Since the first time she was able to hold a fork, Rachel Wharton ’94 has been interested in food. Plus, she grew up in a home where “talking about what we’re going to cook and eat” was a part of life, she says. Today, she’s a Brooklyn, N.Y.-based food writer for Edible Brooklyn and Edible Manhattan; and in May, she won a 2010 James Beard Foundation Journalism Award—the Oscars of the food world—for her “Back of the House” columns, which she describes as “love letters to restaurants.” She spoke with NC State magazine about her career. Look for a short profile on her in our Autumn 2010 issue, which will hit mailboxes soon. Until then, here’s an extended interview with her.
Why food writing? How did you break into the field?
I’ve always been interested in food as long as I can remember being able to hold a fork in my hand, or a chicken bone. My parents are from Louisiana where there’s really not much to do but eat and drink, and so … talking about what we’re going to cook and eat has just been a part of life. I’ve always been a writer. I went to NC State and got a degree in English, writing and editing. [At one point] I was reading this excellent book called Food Politics by Marion Nestle. I looked her up online, and I realized that there was a master’s program in food studies at New York University. It had never occurred to me that I could be a food writer, but within three months I had applied to that program, and was accepted. Then, the first and only food internship at the New York Daily News opened a month after I started the program, and I got it. I was there for over four years. So that’s my convoluted story of how I became a food writer.
Have your own eating habits changed since becoming a food writer? In what ways, and why?
I think there are two major shifts. I used to cook dinner for myself almost every single night, and now that rarely happens. Now, I’m out a lot more than I’m eating in. The bigger shift that applies to the way I eat at home, or the way I try to eat in restaurants, and the way I cook for myself. I have almost no processed foods. I eat really simply. I’m also very seasonal and local, and if you buy foods as fresh as you possibly can and as well made as you possibly can, you don’t have to spend much time preparing them or much money adding to them because the things taste so good themselves. It’s knowing that you choose your ingredients. You can really simplify your life in the kitchen that way.
You’ve described your columns as a “love letter to restaurants.” What does that mean?
When we pick a restaurant to be included in our back-of-the-house column, we’re saying that this restaurant is a restaurant that you must visit. That it belongs in the cannon of amazing restaurants in either Manhattan or Brooklyn. That if you live here for any length of time, you should eat here, you should take your parents here if they come to visit, or if you come back to visit you should go there. So they aren’t reviews: they’re profiles. When you read those stories, you should know before you go what it’s like to be there. They’re basically describing the personality of the place, so I call them love letters because … the first thing you want to do is go eat there because you’re just so swept up by the beauty of the place and the food and the chef and the people who work and eat there.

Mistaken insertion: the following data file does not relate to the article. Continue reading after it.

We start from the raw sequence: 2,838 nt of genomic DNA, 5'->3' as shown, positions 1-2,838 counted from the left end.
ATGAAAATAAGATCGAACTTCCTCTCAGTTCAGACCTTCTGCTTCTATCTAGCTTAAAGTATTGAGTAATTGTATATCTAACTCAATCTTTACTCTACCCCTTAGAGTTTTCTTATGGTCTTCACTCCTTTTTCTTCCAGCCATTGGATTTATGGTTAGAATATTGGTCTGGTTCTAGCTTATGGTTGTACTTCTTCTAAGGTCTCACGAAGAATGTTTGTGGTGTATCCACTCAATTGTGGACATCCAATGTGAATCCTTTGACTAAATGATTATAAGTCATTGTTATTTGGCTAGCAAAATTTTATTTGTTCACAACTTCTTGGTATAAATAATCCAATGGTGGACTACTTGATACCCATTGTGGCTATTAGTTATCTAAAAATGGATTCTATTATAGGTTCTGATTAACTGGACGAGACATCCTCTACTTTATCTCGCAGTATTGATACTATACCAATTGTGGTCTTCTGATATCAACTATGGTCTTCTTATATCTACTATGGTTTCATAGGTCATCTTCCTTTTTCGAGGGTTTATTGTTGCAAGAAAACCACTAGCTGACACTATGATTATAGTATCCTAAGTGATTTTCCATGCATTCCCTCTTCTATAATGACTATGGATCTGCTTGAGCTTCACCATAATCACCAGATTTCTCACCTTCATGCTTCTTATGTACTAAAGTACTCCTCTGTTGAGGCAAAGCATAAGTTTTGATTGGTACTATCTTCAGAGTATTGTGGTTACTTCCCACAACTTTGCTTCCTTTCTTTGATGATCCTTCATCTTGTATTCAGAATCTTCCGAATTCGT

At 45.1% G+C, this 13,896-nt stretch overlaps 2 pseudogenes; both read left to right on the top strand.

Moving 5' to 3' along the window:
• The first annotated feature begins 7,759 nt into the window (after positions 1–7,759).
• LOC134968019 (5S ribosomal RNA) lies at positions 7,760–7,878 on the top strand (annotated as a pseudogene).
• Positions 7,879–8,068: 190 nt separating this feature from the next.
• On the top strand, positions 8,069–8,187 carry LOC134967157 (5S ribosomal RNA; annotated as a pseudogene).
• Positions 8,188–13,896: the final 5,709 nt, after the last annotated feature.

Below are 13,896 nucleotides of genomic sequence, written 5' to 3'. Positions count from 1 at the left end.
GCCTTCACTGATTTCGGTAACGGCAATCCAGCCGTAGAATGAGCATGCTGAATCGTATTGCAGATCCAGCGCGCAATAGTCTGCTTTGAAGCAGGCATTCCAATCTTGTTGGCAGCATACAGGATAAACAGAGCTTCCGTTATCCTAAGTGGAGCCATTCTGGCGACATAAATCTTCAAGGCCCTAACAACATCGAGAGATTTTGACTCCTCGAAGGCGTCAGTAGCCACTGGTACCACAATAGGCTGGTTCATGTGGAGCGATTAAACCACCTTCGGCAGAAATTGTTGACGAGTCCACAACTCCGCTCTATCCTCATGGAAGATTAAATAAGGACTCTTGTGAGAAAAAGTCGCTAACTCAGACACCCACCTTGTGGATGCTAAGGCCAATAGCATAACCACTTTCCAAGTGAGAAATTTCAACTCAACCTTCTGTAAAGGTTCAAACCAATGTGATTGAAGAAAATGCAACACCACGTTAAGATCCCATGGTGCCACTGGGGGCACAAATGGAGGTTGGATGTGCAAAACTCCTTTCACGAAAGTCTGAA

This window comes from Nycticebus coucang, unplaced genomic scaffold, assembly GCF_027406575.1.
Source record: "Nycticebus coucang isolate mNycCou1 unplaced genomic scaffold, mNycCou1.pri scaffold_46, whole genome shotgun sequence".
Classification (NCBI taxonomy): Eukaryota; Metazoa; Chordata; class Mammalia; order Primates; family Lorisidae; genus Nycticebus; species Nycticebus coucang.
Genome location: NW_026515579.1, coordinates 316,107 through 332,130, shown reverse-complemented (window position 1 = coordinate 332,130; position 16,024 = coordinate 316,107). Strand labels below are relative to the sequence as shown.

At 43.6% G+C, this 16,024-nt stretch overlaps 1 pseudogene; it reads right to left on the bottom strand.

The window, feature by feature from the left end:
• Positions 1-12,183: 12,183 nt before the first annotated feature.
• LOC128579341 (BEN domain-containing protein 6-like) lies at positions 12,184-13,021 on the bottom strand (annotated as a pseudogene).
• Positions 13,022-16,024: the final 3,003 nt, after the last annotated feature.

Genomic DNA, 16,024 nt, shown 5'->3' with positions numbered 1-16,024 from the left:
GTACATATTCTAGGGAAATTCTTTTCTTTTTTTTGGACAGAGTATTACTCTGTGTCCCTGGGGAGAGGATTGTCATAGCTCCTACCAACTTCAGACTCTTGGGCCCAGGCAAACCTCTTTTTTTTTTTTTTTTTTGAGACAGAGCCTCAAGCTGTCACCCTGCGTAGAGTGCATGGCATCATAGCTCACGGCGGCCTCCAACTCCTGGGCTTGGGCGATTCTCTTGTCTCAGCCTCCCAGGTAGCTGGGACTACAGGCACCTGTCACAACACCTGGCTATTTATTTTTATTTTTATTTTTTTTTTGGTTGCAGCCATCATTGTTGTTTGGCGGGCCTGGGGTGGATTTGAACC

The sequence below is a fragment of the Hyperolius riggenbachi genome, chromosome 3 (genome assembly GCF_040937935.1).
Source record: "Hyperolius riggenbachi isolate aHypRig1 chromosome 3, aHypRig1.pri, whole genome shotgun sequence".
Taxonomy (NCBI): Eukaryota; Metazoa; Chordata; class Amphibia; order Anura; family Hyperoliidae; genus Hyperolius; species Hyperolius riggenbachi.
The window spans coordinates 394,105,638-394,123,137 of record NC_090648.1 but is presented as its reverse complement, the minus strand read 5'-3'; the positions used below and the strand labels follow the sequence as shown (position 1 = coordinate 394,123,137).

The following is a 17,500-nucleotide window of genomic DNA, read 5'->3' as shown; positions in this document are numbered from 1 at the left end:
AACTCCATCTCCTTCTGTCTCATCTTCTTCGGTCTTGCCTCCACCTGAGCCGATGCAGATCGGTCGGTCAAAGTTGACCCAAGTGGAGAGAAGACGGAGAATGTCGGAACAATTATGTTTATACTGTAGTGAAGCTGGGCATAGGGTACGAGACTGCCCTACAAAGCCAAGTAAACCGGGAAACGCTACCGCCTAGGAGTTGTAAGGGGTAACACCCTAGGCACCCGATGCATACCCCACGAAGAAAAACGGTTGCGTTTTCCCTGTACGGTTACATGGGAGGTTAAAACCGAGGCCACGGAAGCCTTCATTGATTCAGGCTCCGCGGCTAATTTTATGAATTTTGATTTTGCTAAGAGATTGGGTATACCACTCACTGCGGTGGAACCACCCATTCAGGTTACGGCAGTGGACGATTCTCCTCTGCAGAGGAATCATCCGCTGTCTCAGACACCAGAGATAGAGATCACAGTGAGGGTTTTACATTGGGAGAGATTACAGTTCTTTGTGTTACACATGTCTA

What are the biggest challenges that your job presents?
First of all, you have to be around incredibly good food all the time, and you have to know how to not eat all of it all the time. It sound really silly, but … you have to basically learn how to pace yourself and how to say no occasionally. The other thing is that there are a million food writers and food bloggers, and there’s a thousand places to write about food. And like any journalism job, having to write everyday can be stressful and hard if you’re just not feeling it.
What do you find to be the most rewarding about food writing?
I get to spend every day doing the two things I love most, which is writing and obsessing about food. It’s my job to track down a new ice cream flavor. It’s my job to know that there’s a new taco stand on the edge of the park in Queens. That’s pretty cool.
What makes for a good experience at a restaurant?
It depends on the restaurant, and it depends on your frame of mind. What you expect from a four-star restaurant is so different from what you expect when you roll up to a taco truck. I’ve always liked the restaurant experience. There’s the food, which should be good, there’s the people making it, and then there’s just the place itself, the place you want to spend all your time. Those three factors are what you want in the restaurant experience.
— Jill Watral